It's felt like a bad few weeks at Harvard.
Not that anything actually BAD has happened, like an inexplicable paper rejection or some interdepartmental fight or anything. It's just that January is filled with time-sucking (or, really, just sucking) administrative work normally, and it's worse this year as I have more administrative duties.
My weeks have been spent looking over faculty applications and graduate applications, and dealing with the paperwork and relevant meetings associated with such. Handling multiple promotion cases. Writing letters for students applying for internships or summer programs or whatever. Preparing for my class this semester -- a process exacerbated my Harvard's fairly recent change of schedule which places many students away from campus from December finals until the day classes start, making it hard to organize the mostly undergraduate teaching assistants. Handling papers as part of the STOC executive committee. Reading some undergraduate admission folders. Chairing a grant panel (for a friendly foreign country). Writing letters for colleagues outside Harvard going through promotion cases. (You're welcome.) Dealing with the myriad issues of the other CS faculty that pass through me while I'm Area Dean. It's rare that I've had the 20 minutes to think about research, talk to my collaborators, or work out things with my graduate students.
Individually, there's nothing bad about any of these tasks. They're part of the job. But packed together, so I feel like I'm on an administrative treadmill, it's wearing me out. If it's optional in February, I'm saying no. (That means you, ISIT papers people have asked me to review.)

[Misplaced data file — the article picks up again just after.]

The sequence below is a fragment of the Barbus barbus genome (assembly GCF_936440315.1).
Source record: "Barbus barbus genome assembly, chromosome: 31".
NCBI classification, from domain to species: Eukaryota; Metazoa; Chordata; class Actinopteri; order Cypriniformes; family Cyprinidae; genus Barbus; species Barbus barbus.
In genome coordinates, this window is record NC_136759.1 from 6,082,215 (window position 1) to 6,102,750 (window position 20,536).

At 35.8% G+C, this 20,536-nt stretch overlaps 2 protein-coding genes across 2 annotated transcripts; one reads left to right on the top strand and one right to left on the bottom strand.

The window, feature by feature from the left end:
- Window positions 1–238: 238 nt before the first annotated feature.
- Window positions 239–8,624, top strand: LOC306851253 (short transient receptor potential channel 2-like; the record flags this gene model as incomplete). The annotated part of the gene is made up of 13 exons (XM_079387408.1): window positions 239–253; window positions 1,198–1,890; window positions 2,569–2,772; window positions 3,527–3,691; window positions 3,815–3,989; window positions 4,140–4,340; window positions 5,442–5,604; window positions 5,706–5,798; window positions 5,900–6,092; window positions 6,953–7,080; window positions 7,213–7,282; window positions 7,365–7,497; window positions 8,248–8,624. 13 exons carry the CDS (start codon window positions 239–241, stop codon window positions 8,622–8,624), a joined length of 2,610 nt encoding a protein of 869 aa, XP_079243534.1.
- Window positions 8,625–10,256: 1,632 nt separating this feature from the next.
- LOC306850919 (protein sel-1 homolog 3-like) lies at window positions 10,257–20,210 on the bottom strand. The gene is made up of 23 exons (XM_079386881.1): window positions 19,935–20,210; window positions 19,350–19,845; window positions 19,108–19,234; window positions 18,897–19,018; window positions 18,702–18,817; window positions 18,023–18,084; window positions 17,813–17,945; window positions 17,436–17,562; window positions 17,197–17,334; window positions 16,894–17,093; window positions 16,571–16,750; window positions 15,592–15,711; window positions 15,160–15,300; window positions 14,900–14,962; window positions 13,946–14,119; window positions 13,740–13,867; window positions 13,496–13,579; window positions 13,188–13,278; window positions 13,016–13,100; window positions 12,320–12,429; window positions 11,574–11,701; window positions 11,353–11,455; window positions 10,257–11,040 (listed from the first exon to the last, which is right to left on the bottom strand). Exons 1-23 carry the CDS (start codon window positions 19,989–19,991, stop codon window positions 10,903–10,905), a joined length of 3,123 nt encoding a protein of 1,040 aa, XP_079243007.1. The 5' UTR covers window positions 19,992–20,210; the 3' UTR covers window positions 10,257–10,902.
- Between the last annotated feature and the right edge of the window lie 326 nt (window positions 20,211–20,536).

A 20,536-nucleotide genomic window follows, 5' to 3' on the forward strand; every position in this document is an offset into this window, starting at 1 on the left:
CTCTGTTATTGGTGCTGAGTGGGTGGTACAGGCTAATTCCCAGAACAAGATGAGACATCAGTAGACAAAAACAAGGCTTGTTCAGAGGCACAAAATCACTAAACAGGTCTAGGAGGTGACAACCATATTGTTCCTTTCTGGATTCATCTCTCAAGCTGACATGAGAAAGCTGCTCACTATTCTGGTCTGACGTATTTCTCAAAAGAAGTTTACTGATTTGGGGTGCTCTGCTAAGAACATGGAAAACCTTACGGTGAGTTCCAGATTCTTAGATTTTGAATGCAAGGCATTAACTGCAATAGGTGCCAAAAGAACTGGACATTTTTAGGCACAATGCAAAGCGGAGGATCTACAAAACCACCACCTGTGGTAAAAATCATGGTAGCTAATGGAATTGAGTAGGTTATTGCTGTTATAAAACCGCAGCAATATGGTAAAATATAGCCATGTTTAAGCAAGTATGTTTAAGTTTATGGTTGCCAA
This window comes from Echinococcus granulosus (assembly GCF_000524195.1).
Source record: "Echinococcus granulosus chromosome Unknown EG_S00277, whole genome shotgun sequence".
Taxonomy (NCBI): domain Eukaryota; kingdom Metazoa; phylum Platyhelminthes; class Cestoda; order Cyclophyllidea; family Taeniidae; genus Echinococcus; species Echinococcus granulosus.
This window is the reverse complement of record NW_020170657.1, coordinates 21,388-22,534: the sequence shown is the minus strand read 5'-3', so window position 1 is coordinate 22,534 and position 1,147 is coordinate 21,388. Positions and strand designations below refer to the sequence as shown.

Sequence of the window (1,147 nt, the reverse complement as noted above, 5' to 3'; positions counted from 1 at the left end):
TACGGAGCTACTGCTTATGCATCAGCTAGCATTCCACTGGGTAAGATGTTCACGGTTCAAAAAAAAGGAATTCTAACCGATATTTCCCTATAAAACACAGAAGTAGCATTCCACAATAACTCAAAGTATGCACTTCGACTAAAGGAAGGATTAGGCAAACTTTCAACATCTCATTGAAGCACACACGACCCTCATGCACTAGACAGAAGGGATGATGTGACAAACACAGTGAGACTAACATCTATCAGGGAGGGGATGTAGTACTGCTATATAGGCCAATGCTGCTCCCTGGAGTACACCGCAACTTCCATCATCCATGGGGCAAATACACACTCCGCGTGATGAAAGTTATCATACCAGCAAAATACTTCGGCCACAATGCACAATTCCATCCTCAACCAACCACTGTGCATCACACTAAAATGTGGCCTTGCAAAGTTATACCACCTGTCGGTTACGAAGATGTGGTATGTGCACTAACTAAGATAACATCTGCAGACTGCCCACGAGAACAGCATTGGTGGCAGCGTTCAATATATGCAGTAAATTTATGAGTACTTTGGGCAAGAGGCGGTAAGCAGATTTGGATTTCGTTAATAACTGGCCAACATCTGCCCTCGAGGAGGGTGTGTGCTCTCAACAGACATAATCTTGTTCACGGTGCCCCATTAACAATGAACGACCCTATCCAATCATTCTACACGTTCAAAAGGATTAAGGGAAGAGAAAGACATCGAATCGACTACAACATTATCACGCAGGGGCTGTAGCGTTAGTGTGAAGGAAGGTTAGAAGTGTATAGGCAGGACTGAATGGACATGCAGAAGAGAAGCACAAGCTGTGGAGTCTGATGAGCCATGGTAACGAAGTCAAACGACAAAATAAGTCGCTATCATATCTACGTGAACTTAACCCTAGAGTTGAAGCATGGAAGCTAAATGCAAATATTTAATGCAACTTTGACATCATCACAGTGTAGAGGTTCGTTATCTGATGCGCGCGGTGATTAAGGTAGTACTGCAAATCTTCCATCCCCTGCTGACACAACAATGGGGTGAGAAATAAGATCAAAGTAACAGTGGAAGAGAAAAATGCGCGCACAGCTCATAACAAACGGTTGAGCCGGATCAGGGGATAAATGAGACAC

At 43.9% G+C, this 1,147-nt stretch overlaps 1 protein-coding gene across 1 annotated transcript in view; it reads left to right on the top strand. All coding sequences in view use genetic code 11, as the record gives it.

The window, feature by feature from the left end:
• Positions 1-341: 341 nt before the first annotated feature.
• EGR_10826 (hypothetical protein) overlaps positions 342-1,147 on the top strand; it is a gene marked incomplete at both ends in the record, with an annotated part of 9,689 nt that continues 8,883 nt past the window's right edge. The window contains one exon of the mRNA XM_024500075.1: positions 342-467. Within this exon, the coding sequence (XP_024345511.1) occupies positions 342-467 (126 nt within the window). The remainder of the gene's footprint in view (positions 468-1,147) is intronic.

On a more positive note, I was at a new concentrator event, and ended up talking for a while with four or five women who plan to major in CS at Harvard, most of whom are currently taking my class. I'm happy that we're seeing many, many more women in CS at Harvard; my only disappointment is that it hasn't been that way for so long.
CS 124 is holding steady at about 100-110 students this year, maybe a little smaller than last year, but at the level of noise. We've got four CS classes over 100 people this semester from the looks of things. (To calibrate, that's a lot for us spoiled Ivy League faculty.) Overall CS enrollments keep on growing.
Finally, an amusing note, in Harvard's Courses of Instructions I'm listed as the teacher next year for CS 221, our graduate complexity course. There always seem to be many bugs in the data for course listings, but this is particularly funny, as I'm planning to be on sabbatical next year, and I've never taught (or had it suggested that I teach) 221. Someone transposed something somewhere.